Amazon Echo Show (2nd gen) review

Amazon's jumbo new Echo Show is the Alexa-powered mini TV you need

With a bigger screen and stronger sound, the new Amazon Echo Show is better in every way.
MSRP $230.00
With a bigger screen and stronger sound, the new Amazon Echo Show is better in every way.
With a bigger screen and stronger sound, the new Amazon Echo Show is better in every way.

Highs

  • Impressive sound quality
  • Crystal clear display
  • Larger screen than previous model
  • Built-in smart home hub

Lows

  • Expensive
  • No Z-Wave integration

We had a feeling that the Amazon Echo Show was due for an update. With competition from Google Assistant via Lenovo’s gorgeous Smart Display and JBL’s Link View, which both feature better sound and display quality, Amazon needed to catch up.

The company delivered with the all-new (2nd generation) Amazon Echo Show, an Alexa speaker with a screen (available for pre-order now with a free Philips Hue light bulb for $230, shipping on October 11). We got to spend some time with the new device, and Amazon is definitely back in the game.

Alexa, Show me movie times

Like the previous Echo Show, the new Show looks a little bit like a propped-up tablet. But the new Show has a bigger, 10-inch crystal clear display (the old one was seven inches). It serves as a smart hub, meaning that it can use the Zigbee protocol to connect to smart home devices.

Another difference between the old and new devices is the shape. The older version resembled a blocky, old-school TV, while the new one is more streamlined, with a sandstone or charcoal fabric backing. It’s ideal for a kitchen environment, where you could ask Alexa to show you tutorials on, say, how to make lasagna.

Amazon stepped up sound quality by adding dual two-inch premium drivers, a passive bass radiator, and Dolby processing. In addition, you can adjust the treble and bass with just your voice from across the room. You can also use the Show to set up Alexa’s Multi-room audio feature.

You can adjust the treble and bass with just your voice from across the room.

The Show features better integration with Ring (owned by Amazon) security products, specifically its video doorbells. When your Ring doorbell rings, you can see who’s at the front door on the Show screen. With a Hulu subscription, you can also watch live TV on the device, and soon, you’ll also be able to make Skype calls.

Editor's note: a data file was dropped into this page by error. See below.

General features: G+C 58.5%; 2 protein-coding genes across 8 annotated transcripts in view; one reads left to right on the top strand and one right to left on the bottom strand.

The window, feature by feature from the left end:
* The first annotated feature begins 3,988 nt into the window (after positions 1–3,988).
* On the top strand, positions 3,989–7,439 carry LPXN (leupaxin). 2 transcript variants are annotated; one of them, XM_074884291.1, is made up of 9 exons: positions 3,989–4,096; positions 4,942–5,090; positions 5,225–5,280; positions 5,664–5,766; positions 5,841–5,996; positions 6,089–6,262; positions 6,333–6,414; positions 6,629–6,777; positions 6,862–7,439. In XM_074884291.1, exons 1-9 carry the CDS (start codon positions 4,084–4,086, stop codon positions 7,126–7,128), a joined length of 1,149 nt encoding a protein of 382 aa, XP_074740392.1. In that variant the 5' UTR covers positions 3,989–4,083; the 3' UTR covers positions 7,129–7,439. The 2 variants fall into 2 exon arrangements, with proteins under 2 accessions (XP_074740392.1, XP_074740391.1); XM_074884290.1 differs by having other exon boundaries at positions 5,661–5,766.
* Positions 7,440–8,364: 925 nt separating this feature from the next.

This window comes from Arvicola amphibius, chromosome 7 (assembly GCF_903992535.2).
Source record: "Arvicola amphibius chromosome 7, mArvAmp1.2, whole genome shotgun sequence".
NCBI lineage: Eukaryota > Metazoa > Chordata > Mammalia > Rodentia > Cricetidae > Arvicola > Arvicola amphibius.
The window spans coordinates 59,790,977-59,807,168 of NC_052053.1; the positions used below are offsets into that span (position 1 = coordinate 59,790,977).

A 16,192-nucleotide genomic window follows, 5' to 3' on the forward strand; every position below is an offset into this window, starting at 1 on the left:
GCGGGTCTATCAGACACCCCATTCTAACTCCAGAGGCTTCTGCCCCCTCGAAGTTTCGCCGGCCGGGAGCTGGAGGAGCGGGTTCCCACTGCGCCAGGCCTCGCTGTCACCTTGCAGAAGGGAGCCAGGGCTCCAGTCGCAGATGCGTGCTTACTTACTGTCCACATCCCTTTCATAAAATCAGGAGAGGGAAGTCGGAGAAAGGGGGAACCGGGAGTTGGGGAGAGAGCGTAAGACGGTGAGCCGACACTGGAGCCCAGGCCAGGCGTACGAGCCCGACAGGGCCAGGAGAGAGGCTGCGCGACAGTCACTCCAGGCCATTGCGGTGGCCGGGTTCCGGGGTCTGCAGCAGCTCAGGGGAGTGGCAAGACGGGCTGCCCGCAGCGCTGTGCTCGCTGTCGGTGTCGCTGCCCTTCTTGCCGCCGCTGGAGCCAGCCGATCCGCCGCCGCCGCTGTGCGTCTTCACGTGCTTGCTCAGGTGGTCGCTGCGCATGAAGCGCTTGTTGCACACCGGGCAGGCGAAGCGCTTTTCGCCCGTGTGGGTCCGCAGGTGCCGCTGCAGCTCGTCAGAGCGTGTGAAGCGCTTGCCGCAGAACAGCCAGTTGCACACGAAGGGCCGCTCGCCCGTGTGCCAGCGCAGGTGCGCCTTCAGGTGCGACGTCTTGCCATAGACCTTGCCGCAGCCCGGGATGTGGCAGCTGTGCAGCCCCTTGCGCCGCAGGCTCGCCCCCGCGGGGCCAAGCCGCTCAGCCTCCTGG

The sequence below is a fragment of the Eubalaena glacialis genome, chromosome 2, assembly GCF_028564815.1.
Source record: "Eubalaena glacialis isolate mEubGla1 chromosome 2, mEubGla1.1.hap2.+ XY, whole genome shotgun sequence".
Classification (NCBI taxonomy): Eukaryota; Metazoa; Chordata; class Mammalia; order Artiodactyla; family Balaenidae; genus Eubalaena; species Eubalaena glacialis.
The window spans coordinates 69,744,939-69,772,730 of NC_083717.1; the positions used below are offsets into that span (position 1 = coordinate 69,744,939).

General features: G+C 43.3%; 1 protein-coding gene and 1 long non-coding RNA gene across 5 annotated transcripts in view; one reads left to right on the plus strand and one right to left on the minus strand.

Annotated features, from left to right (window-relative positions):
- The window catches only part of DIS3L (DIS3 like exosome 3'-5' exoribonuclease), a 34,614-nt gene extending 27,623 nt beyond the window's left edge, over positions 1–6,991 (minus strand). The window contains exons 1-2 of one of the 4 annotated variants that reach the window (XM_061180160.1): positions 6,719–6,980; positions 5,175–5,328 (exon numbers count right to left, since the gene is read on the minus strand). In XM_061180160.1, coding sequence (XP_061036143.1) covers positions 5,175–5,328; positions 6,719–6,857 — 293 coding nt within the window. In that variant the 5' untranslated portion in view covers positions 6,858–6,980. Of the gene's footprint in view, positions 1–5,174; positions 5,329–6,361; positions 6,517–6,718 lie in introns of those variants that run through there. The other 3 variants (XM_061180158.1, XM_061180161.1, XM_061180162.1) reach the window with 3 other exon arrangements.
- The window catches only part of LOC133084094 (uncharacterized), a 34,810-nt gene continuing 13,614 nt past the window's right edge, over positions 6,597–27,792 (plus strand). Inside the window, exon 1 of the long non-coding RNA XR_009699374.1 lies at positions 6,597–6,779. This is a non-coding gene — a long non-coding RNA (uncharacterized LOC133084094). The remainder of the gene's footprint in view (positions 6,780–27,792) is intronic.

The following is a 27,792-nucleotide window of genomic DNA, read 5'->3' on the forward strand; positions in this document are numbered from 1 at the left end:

Beyond that, the Show does all the things a regular Echo speaker can do, like add items to your shopping list, set timers, or tell you the square root of 52,000 (answer: 228.03508502). For those of you who get creeped out by devices with a screen in your homes, there’s a way to turn both the camera and speaker off for privacy.

Alexa, play Cardi B.

We got a chance to tinker with the new Show and came away impressed with the improved sound quality. We mean significantly improved. We set the new Echo Show next to the old one to conduct side-by side testing on sound, and were blown away. It’s clear that Amazon bumped the sound from the good enough category to good-enough-to-play-during-a-party category.

We asked Alexa to play Cardi B.’s I Like It, which has a decent amount of bass. While our old Echo Show tends to sound a bit muffled with songs featuring bold bass, the new Show handled the task well, providing a grown-up, clear, bold, room-filling version of the song. We had a similar experience when we asked Alexa to take it down a notch with The Beatles’ Let it Be. The instrumentals and lyrics blended well. And if you want more oomph, you can optionally pair the Show with the new Echo Sub and other Echo speakers to double down on sound.

We had both devices play Uptown Funk and found that the new Show did an excellent job of projecting a bolder, fuller sound across the room, creating a multi-dimensional version of the song that wasn’t present before.

Amazon Echo Show 2 Review
Rich Shibley/Digital Trends

The improvements are big when it comes to the display, too. We watched a few minutes of an episode The Marvelous Mrs. Maisel, and again, the improvement in display clarity was stark. Crisp, clear images appeared on the screen, and the device could definitely be used as a TV if you wish. While it doesn’t quite match up to the clarity of Lenovo’s Smart Display with Google Assistant, it was a huge improvement over the previous Echo Show.